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Darkroom in a closet
Although digital photography became the common medium used by millions today, photography is still based on the same old principles, and learning to use a film camera and developing your own images is not only a fun hobby but also a great way to understand how an image is made, whether on film or in digital format.
The first problem however, is the limited availability of a darkroom within one's immediate reach, as photography is best learned by practice. In the past I have used darkrooms in universities, but having a small darkroom in my house always seemed to be the best approach in terms of practicality. Yet for long, I wished for a darkroom that was either too complex or too expensive to build. Last year I decided that I should have a darkroom nonetheless, and settled on the idea of having the simplest possible darkroom in the smallest available space, yet with sufficient hardware to enlarge 8 by 11 in prints or possibly larger. Having accepted the idea of simplicity, I found out that one can indeed have a darkroom in a small space, yet continue this hobby at home.
Below, is the description of procedures and materials needed to help you build your own darkroom in a small closet.
Planning your workspace
For a moment, forget about having a super efficient darkroom filled with gadgets of the latest technology, and think of what you would minimally need to start making prints. A darkroom can be any space, wide and large enough to accommodate an enlarger and 1 person. Look at these 2 plans:
A minimalist darkroom is any closed space that is isolated from light and has 5 basic equipment and tools:
- A sturdy table with shelves
- An enlarger
- Plastic trays for developing the prints
- A safelight
- An enlarger timer
In an average North American house, one can find a food locker or a closet, that can be sealed to prevent light leaks, and an addition of an electrical outlet will suffice to keep the enlarger and safelight running. While the optimal darkroom should have a sink and running water for practicality, it is not a necessity. An optimal darkroom has a dry and a wet space, usually separated but side by side. The dry workspace is for the enlarger, the wet workspace is for film development. In our simple darkroom scheme, we will only be building the dry space. I installed my darkroom in the food locker in the kitchen, and the kitchen sink is just about 4 feet away, so I can use it whenever I am done with printing and wash the chemical residues off the paper. Once a print is fixed with the 3rd bath, you can safely expose it to light.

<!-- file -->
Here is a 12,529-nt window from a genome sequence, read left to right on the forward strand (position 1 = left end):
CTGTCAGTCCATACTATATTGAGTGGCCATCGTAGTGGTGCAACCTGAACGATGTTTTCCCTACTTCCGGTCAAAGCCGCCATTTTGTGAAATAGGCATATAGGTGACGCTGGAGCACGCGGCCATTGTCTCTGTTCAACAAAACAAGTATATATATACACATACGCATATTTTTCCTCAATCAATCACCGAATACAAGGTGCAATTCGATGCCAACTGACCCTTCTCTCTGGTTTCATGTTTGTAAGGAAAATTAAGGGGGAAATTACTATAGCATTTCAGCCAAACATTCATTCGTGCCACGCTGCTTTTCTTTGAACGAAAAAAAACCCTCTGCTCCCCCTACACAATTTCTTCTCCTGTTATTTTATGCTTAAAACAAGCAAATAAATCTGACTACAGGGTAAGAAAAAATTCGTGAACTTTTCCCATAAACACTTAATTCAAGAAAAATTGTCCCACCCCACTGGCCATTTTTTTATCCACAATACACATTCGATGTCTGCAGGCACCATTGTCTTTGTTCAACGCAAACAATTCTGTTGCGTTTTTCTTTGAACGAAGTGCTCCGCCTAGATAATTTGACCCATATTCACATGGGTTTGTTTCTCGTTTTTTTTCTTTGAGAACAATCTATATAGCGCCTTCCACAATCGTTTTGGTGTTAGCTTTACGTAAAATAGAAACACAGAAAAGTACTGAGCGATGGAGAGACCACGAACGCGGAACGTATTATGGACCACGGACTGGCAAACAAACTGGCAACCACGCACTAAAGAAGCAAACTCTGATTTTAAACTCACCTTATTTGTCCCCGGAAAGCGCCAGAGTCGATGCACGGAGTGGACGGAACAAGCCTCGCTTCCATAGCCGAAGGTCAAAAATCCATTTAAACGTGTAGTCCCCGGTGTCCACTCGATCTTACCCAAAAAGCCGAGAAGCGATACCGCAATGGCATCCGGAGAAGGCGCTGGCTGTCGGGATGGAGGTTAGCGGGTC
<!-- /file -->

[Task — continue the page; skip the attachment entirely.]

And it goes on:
The first thing, and an important one, is a stable, sturdy workspace; a table which will support the weight of the enlarger and which has shelves to accommodate the development trays. Although there are 3 baths in black and white printing, you can skip the 2nd (stop) bath and use the 3rd (fixer) bath alone to both stop and fix the print, reducing your space requirement for 2 trays only. But as a seasoned photographer I suggest you still use the stop bath for proper results.
Building your own enlarger table using good quality wood is the best idea, as it will fit precisely and you will be optimizing the use of your available space. I had an old TV stand, which fit perfectly in my food locker, so feel free to use any means, just remember that an enlarger may weigh between 10 to 30 pounds.
Sealing the room
After you have decided on the space, next thing you will need to do is sealing the workspace to prevent light leaks, and when I mean leaks, take it literally. Any small leak of daylight or artificial light will cause fogging on your papers. If you develop your film yourself as well and use the darkroom to load the film in the development tank prior to development, you must be extra careful with light leaks, because a panchromatic black and white film has no tolerance to light at all in the visible spectrum.
If there is a window in the space, either remove the glass and seal it completely with another material like wood, or paint the windows with a matte black spray paint, let dry and repaint one or two more layers so the paint will be thick enough to prevent light leaks. Do not count on the painted windows alone, so go ahead and cover it with a thick black curtain completely as well, this will insure that the window is now, light-tight.